With Hybrid Capacitors, LEDs Have a Bright Future

0

LED lights, or light emitting diodes, are increasingly more common in newly manufactured devices. A beneficial addition to solid-state lighting, LEDs provide long-life lighting technology in applications such as safety street lighting, vehicles, medical devices and garden lighting. With a brighter output, longer life, lower consumption of power and little to no required maintenance, LEDs are a much-improved lighting option over incandescent bulbs.

Why hybrid capacitors?

LEDs have bright output with low input power, which is only improved with the use of hybrid capacitors. A combination of an ultracapacitor and a lithium-ion battery, hybrid capacitors are an ideal choice to power LEDs. Because of the low energy and power of LEDs, hybrid capacitors are a longer-term energy source than alternative energy storage solutions on the market. With an energy density up to 115 percent higher than standard electric double-layer capacitors (ELDCs), hybrid capacitors offer increased energy storage.

Previously, the sole energy storage option for LEDs was a rechargeable battery. This presented a problem, as the batteries are insufficient in wide-ranging temperatures. If too warm or too cold, the battery will not function properly. Another issue was the short life span. For example, in garden lighting, LEDs lasted on average about two years. The batteries could not be replaced, requiring consumers to buy new lights frequently.

With the introduction of hybrid capacitors in LEDs, these issues were improved. Consumers looked for an option that provided a quick recharge, high power and a long life. Capacitors delivered. Furthermore, because LEDs use a minimal amount of energy, hybrid capacitors can provide power for an extended amount of time. This saves both time and money, as little maintenance is required.

Applications exist in a wide range of industries.

Hybrid capacitors provide more than 20 times the cycle life and 60 times faster recharge rates than nickel cadmium or lithium-ion batteries, which makes for greatly improved LED lighting products for a variety of applications, including:

Medical devices: Hybrid capacitors provide faster and more efficient power to LED lights used in medical devices. These devices can charge in as little as 60 seconds and have enough power to last all day. Because capacitor cycle life generally matches or exceeds the device life, manufacturers can now design hybrid capacitors permanently into devices. The hybrid capacitor can last in the device for more than 10 years.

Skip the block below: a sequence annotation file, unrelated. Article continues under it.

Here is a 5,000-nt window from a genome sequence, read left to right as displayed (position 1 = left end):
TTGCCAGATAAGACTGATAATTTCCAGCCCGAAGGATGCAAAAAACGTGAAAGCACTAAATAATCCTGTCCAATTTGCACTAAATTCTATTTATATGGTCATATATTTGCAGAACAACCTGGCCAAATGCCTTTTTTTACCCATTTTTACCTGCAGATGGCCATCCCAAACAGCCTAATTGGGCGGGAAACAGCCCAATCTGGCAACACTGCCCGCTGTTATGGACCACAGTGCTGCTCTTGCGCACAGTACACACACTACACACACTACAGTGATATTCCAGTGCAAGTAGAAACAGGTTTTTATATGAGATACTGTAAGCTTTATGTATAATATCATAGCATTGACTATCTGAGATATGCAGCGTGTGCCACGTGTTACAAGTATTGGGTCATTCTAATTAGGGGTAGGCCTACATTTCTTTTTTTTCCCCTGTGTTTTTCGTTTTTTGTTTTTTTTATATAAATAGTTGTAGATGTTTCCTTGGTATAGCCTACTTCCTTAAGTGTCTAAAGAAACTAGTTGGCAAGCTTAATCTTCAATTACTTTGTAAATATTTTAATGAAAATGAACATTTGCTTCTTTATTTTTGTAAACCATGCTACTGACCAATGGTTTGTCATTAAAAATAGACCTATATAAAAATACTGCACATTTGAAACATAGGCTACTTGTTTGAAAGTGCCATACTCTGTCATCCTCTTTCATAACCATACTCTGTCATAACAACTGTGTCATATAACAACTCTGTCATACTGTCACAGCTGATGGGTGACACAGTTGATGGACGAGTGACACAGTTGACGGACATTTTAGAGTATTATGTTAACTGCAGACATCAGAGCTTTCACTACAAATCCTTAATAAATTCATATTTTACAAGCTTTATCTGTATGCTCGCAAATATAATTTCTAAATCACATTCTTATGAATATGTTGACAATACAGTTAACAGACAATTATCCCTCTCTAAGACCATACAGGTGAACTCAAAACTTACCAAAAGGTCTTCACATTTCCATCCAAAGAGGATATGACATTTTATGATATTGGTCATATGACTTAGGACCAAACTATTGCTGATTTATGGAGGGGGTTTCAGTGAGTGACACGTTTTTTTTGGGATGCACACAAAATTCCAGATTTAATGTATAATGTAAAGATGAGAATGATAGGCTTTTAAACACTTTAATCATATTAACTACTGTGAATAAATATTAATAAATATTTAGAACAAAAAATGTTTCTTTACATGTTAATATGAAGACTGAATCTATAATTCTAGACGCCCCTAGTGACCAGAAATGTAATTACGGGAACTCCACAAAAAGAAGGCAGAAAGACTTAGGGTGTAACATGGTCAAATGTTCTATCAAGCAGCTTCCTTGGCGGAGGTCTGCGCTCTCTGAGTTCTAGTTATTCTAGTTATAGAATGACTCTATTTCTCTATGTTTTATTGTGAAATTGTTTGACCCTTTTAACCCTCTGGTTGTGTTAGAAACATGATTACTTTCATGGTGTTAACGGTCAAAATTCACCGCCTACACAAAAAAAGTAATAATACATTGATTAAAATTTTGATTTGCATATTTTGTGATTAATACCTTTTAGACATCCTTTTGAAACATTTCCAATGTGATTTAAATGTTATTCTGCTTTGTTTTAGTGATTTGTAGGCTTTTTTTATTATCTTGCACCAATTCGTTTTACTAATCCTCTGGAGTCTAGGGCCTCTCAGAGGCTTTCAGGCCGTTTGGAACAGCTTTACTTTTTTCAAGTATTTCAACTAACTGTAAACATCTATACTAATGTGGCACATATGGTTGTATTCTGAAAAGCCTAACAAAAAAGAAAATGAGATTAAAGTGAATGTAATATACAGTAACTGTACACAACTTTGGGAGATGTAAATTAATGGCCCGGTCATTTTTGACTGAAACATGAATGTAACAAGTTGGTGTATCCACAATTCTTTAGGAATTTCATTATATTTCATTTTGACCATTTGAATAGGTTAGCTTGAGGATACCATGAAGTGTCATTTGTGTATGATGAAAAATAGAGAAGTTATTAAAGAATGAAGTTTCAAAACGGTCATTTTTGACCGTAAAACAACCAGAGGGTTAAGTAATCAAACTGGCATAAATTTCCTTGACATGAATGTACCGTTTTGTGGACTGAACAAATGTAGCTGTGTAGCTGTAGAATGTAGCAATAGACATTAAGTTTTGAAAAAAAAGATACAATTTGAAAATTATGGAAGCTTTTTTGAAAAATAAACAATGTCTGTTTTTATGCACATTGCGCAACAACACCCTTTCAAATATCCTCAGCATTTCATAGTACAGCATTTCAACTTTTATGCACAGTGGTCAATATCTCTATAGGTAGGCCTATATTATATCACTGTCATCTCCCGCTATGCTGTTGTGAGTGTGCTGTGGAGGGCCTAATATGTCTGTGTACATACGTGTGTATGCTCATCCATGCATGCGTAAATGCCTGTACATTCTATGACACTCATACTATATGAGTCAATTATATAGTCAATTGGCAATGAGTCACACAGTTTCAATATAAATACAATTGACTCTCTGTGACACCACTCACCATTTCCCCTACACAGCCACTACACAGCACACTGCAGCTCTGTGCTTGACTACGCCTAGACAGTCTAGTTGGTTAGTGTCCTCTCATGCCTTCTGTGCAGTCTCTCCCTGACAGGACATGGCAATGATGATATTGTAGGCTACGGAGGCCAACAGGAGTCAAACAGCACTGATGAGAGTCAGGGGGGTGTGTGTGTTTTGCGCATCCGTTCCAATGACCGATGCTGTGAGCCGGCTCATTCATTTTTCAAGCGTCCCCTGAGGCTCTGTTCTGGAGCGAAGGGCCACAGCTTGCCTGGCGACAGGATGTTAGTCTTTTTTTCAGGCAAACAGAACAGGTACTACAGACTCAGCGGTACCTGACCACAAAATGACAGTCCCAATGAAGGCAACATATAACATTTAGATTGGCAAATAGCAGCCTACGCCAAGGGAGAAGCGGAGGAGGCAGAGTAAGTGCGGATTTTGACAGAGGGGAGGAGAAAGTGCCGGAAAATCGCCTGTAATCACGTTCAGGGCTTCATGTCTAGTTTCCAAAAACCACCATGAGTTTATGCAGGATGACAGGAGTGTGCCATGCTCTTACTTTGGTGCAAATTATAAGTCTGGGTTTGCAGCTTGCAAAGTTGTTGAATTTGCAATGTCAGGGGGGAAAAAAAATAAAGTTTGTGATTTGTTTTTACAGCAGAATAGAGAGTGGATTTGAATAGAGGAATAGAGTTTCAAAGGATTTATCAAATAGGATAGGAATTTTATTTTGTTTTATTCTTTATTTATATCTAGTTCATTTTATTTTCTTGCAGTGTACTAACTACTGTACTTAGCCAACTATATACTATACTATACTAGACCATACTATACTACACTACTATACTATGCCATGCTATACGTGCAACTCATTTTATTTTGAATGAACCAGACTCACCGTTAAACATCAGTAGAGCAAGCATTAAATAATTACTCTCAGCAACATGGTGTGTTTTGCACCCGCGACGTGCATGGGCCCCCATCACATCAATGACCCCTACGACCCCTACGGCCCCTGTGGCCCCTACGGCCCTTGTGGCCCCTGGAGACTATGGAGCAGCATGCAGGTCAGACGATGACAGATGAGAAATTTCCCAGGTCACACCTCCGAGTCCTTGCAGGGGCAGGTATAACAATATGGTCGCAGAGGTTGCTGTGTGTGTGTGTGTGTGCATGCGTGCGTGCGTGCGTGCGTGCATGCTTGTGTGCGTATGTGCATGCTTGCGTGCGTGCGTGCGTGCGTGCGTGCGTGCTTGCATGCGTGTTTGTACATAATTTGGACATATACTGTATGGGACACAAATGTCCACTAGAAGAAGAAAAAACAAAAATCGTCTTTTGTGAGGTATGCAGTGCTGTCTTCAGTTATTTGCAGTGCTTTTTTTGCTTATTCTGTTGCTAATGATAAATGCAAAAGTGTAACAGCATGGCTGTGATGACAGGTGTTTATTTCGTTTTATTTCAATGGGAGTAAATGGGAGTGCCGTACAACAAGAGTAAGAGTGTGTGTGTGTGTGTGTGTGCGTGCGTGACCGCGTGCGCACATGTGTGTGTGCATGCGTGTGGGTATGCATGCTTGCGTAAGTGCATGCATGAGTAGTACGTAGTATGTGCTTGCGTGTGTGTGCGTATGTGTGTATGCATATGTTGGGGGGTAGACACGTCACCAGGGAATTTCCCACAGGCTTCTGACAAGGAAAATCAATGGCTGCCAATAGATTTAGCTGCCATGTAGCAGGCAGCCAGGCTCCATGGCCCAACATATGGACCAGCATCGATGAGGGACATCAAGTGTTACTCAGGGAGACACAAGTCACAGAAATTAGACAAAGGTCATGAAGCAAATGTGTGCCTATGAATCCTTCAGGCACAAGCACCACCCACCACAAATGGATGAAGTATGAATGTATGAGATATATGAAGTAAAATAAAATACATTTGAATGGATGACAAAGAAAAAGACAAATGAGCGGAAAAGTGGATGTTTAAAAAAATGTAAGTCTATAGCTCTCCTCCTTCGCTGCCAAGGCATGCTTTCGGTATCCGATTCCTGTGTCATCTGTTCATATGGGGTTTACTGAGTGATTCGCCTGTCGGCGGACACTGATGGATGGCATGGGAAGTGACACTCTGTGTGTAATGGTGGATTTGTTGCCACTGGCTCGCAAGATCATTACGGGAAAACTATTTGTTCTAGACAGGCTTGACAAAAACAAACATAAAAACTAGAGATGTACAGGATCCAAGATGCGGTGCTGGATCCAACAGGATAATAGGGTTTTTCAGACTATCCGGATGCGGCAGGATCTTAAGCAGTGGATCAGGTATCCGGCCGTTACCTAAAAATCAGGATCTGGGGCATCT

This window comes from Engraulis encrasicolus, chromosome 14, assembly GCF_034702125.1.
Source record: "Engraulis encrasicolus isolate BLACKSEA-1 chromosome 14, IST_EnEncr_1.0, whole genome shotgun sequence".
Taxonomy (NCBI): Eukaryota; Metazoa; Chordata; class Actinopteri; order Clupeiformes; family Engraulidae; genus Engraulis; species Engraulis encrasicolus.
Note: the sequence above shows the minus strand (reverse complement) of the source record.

Off-grid signage: LEDs are a prime option for safety lighting on the roads. When power is out, hybrid capacitors can charge the bulbs for required emergency lighting. This is possible through solar power.

Vehicles: LEDs have become more prominent in the transportation market by providing many benefits, including reduced energy use, increased gas mileage in cars and little to no maintenance. Hybrid capacitors provide power to the LEDs in emergency situations when there is no other power source available.

Garden lighting: When powered by hybrid ultracapacitors, LEDs are optimal for garden or sidewalk lighting. The lights don’t need to be replaced when deploying hybrid ultracapacitors in this application, as is the case with batteries, so no maintenance is required.

The industry potential continues to grow.

Already, using hybrid capacitors to power LED lights is seeing widespread adoption throughout Asia. The lights are used to illuminate pools, sidewalks and walkways, as well as for decorative building lighting. In all of these applications, solar power provides backup power during power outages.

The future may also bring a light bulb that contains a hybrid capacitor. In the case of lost power, there would be no need for a separate backup source; the hybrid capacitor will already be installed in the LED bulb. Contrary to popular belief, this technology would not drive up costs. It’s possible to manufacture this combined solution in a cost-effective manner. With long-lasting power, hybrid capacitors will increasingly be adopted into LED lighting technology, especially as the use of LEDs grows.

Article by Chad Hall (chall@ioxus.com), founder and a vice president of sales at Ioxus, Inc., focusing on European sales. Previously, he spent 14 years with Ioxus’ parent company, Custom Electronics, Inc. (CEI). His extensive mechanical engineering and business experience helped establish Ioxus from funding to factory to launch.

About Author

Walter’s contributions to CleanTechies over the past 4 years have been instrumental in growing the publications social media channels via his ongoing editorial and data driven strategies. He is the founder and managing director of Sunflower Tax, a renewable energy tax and finance consultancy based in San Diego, California. Active in the San Diego clean technology community, participating in events sponsored by CleanTech San Diego, EcoTopics, and Cleantech Open San Diego, Walter has also been a presenter at numerous California Center for Sustainability (CCSE) programs. He currently serves as an adjunct professor at the University of San Diego School of Law where he teaches a course on energy taxation and policy.

Join the Conversation